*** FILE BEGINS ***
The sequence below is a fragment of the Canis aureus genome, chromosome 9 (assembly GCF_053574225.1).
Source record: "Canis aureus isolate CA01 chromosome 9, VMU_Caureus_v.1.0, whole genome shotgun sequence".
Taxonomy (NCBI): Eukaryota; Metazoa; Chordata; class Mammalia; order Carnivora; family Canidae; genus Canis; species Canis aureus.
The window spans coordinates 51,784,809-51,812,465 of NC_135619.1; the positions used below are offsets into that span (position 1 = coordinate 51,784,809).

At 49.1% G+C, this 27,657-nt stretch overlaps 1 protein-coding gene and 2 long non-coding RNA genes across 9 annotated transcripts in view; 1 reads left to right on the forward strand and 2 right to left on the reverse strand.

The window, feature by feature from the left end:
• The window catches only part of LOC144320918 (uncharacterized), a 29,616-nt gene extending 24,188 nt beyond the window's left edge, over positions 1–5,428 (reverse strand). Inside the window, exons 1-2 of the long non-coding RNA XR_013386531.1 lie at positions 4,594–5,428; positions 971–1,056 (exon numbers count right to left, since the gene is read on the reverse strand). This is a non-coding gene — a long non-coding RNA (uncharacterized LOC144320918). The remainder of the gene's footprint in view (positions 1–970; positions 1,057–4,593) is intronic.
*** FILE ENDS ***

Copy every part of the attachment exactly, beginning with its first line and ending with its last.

The sequence below is a fragment of the Canis aureus genome, chromosome 9 (assembly GCF_053574225.1).
Source record: "Canis aureus isolate CA01 chromosome 9, VMU_Caureus_v.1.0, whole genome shotgun sequence".
Taxonomy (NCBI): Eukaryota; Metazoa; Chordata; class Mammalia; order Carnivora; family Canidae; genus Canis; species Canis aureus.
The window spans coordinates 51,784,809-51,812,465 of NC_135619.1; the positions used below are offsets into that span (position 1 = coordinate 51,784,809).

At 49.1% G+C, this 27,657-nt stretch overlaps 1 protein-coding gene and 2 long non-coding RNA genes across 9 annotated transcripts in view; 1 reads left to right on the forward strand and 2 right to left on the reverse strand.

The window, feature by feature from the left end:
• The window catches only part of LOC144320918 (uncharacterized), a 29,616-nt gene extending 24,188 nt beyond the window's left edge, over positions 1–5,428 (reverse strand). Inside the window, exons 1-2 of the long non-coding RNA XR_013386531.1 lie at positions 4,594–5,428; positions 971–1,056 (exon numbers count right to left, since the gene is read on the reverse strand). This is a non-coding gene — a long non-coding RNA (uncharacterized LOC144320918). The remainder of the gene's footprint in view (positions 1–970; positions 1,057–4,593) is intronic.